Essex Police officers recognised with New Year Honours
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PC Dawn Wood, Chief Constable Ben-Julian Harrington and DCI Danny Stoten
Three Essex Police officers have been recognised for their outstanding work in the New Year Honours list.
Chief Constable Ben-Julian Harrington and Detective Chief Inspector Danny Stoten receive Queen’s Policing Medals, with a British Empire Medal for Police Constable Dawn Wood.
DCI Stoten led the investigation into the deaths of 39 Vietnamese men, women and children found in a lorry in Grays.
Eight men were convicted after a Europe-wide investigation involving officers from the UK, France, the Netherlands and the Republic of Ireland. The investigation was awarded ‘Senior Investigating Officer Team of the Year’ by the National Police Chiefs’ Council Homicide working group, and was the subject of the recent BBC documentary Hunting the Essex Lorry Killers.
DCI Stoten served as the Senior Investigating Officer on a number of other high-profile cases including the murder of Courtney Valentine-Brown that featured in the BBC television series Murder 24/7, the murder of 19-year-old Fabian Kacica in Southend, and the tragic death of Summer Grant on a bouncy castle in Harlow.
A keen boxer, DCI Stoten has also run a programme to help deter young people from joining gangs through the sport, and his charity boxing events have raised more than £160,000 for disabled children.
He said: “To get this recognition at the end of my career is an absolute honour. I’m humbled by it. The quality of work that my team put into murder investigations led to a conviction rate just short of 100% when we got to court, which shows how right we get it.
“I’ve dealt with tragic deaths, the motivation is always to achieve justice for the victim’s families and you want to make the people who committed horrendous crimes face justice as well. It’s an honour to be given the responsibility to investigate those crimes.”
DCI Danny Stoten during the filming of Hunting the Essex Lorry Killers
Marine Unit Police Constable Dawn Wood is best known for completing a solo row of the Atlantic to highlight the problem of plastic pollution in our oceans.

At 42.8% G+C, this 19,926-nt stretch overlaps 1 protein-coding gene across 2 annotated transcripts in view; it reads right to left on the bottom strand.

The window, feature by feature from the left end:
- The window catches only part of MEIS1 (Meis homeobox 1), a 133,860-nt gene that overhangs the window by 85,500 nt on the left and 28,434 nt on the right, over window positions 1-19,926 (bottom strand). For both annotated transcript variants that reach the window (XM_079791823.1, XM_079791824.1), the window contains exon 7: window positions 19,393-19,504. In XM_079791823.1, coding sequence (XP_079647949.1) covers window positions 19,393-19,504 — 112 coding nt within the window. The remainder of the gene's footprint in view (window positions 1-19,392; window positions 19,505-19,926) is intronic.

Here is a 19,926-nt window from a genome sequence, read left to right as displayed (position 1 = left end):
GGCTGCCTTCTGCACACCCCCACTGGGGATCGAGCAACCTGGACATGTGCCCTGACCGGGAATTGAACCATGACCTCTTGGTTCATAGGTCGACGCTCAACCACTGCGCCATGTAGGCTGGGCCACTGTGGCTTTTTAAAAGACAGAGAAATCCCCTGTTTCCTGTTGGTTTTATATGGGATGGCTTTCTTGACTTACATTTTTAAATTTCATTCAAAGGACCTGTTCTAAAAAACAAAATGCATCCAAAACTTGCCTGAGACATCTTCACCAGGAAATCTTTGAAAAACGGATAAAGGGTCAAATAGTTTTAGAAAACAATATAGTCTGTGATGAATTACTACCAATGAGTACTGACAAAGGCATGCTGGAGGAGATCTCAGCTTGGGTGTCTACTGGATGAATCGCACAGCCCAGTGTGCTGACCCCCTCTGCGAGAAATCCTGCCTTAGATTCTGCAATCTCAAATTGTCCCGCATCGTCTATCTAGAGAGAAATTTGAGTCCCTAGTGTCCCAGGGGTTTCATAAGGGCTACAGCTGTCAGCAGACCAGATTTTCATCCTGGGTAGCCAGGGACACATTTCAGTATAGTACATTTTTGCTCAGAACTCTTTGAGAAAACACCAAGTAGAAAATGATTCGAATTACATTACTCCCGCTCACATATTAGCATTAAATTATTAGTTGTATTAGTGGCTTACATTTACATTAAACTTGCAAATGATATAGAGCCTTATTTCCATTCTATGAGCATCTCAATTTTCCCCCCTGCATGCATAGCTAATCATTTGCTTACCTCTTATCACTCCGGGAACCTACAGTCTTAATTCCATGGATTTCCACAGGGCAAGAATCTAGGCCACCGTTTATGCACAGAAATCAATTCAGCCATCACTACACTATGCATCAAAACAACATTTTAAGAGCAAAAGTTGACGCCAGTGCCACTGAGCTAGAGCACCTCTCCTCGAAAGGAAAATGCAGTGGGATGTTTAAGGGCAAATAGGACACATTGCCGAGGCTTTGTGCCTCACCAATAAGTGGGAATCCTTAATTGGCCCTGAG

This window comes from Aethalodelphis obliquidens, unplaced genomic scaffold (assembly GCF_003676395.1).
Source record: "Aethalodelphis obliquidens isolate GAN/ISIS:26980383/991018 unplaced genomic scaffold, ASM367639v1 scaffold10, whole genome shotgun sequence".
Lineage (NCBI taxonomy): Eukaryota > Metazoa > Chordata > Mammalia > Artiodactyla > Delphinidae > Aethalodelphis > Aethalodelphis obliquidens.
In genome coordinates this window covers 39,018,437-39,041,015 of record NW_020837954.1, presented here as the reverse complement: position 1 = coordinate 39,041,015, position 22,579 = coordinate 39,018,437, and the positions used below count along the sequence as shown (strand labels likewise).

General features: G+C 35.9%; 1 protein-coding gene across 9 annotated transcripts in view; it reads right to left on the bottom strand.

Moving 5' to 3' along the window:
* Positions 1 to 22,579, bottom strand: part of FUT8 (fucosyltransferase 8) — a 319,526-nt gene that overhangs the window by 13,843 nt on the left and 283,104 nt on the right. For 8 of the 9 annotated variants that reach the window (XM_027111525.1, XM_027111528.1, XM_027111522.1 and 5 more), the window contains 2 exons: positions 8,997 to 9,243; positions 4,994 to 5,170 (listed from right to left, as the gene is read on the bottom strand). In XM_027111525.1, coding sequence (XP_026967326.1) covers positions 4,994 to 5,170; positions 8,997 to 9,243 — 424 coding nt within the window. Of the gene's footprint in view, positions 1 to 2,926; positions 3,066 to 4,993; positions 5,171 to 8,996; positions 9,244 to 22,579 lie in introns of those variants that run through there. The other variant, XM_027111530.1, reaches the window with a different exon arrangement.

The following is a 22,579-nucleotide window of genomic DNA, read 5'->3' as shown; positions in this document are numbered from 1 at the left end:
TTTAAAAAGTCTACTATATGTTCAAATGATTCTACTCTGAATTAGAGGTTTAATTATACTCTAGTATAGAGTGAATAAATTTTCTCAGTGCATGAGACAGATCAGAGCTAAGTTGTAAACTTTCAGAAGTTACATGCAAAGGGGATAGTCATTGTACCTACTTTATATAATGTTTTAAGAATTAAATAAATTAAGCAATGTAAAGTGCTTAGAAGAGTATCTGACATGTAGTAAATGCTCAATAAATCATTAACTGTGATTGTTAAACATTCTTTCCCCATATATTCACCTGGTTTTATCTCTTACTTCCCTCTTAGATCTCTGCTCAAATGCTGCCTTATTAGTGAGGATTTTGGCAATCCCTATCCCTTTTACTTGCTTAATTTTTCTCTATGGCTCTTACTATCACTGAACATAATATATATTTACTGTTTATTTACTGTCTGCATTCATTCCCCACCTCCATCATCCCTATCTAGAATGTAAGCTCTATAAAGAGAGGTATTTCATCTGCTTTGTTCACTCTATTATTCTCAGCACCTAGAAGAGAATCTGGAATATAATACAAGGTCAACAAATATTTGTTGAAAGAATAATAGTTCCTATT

PC Wood has built relationships between the police and the marine community along the Essex coast, and is highly respected for her conservation work and incredible achievements as an endurance athlete.
She recorded the second-fastest time by a woman to cross the Atlantic Ocean in February 2019 when she completed the 3,000-mile journey from the Canary Islands to Barbados in 53 days, battling raging seas and howling winds to raise more than £20,000. She was named fundraiser of the year by the Marine Conservation Society.
PC Wood has visited more than 50 schools and community groups to share her inspirational story and promote conservation and awareness of plastic pollution, and in 2023 plans to complete another incredible charity feat as part of a four-woman team rowing the Pacific Ocean from San Francisco to Hawaii.
PC Wood said: “I had to read the letter three or four times, I couldn’t believe it. I thought (the medal) would just be for the solo row but to be recognised for the work that I’ve done in maritime policing is just unbelievable. I’m not normally lost for words, but I was this time.”
PC Dawn Wood on patrol in Burnham-on-Crouch
The Chief Constable of Essex, Ben-Julian Harrington, has also been awarded a Queen’s Policing Medal.
As Co-Chair of the Essex Resilience Forum, Chief Constable Harrington has been instrumental in coordinating the response to the Covid-19 pandemic, bringing together senior colleagues from organisations from across Greater Essex to work together during a time of unprecedented demand on public services and to make sure that everyone who needed help received it.
Chief Constable Harrington joined Essex Police in 2017 after 27 years of service with the Metropolitan Police Service. During his time with the Met, he worked on the policing of the Notting Hill Carnival, the Olympic and Paralympic Games and was a Gold Commander for State visits and ceremonial events.
Mr Harrington became Chief Constable of Essex in 2018 and is the National Police Chiefs Council lead for public order and public safety, advising policing nationally and working closely with government to ensure that our streets are safe.
Mr Harrington said: “I’m deeply honoured to be awarded the Queen’s Policing Medal given the amazing work of colleagues in Greater Essex and across the UK in such testing times. I am also immensely grateful for the support and hard work of all the people I have been privileged to work alongside.”
Chief Constable Ben-Julian Harrington and PC Paul Miller on patrol in Chelmsford during the first Covid-19 lockdown in March 2020
This year, officers who tackle drugs and those intent on supplying them in Essex have seen more than 210 years in jail sentences handed down to 50 convicted drug dealers.
In excess of 80 County Lines have been closed down, with more than 13kg of drugs with a street value of £536,000 and more than £255,000 in cash seized.
Since the first lockdown in 2020, the force has continued to recruit and train hundreds of new officers, and police officer numbers are expected to pass 3,553 in March 2022.
Essex Police is a diverse and inclusive place to work with great opportunities. The force genuinely values the things that make people different. It takes men and women from all walks of life to protect and serve the county and this is demonstrated in the New Year Honours announced today.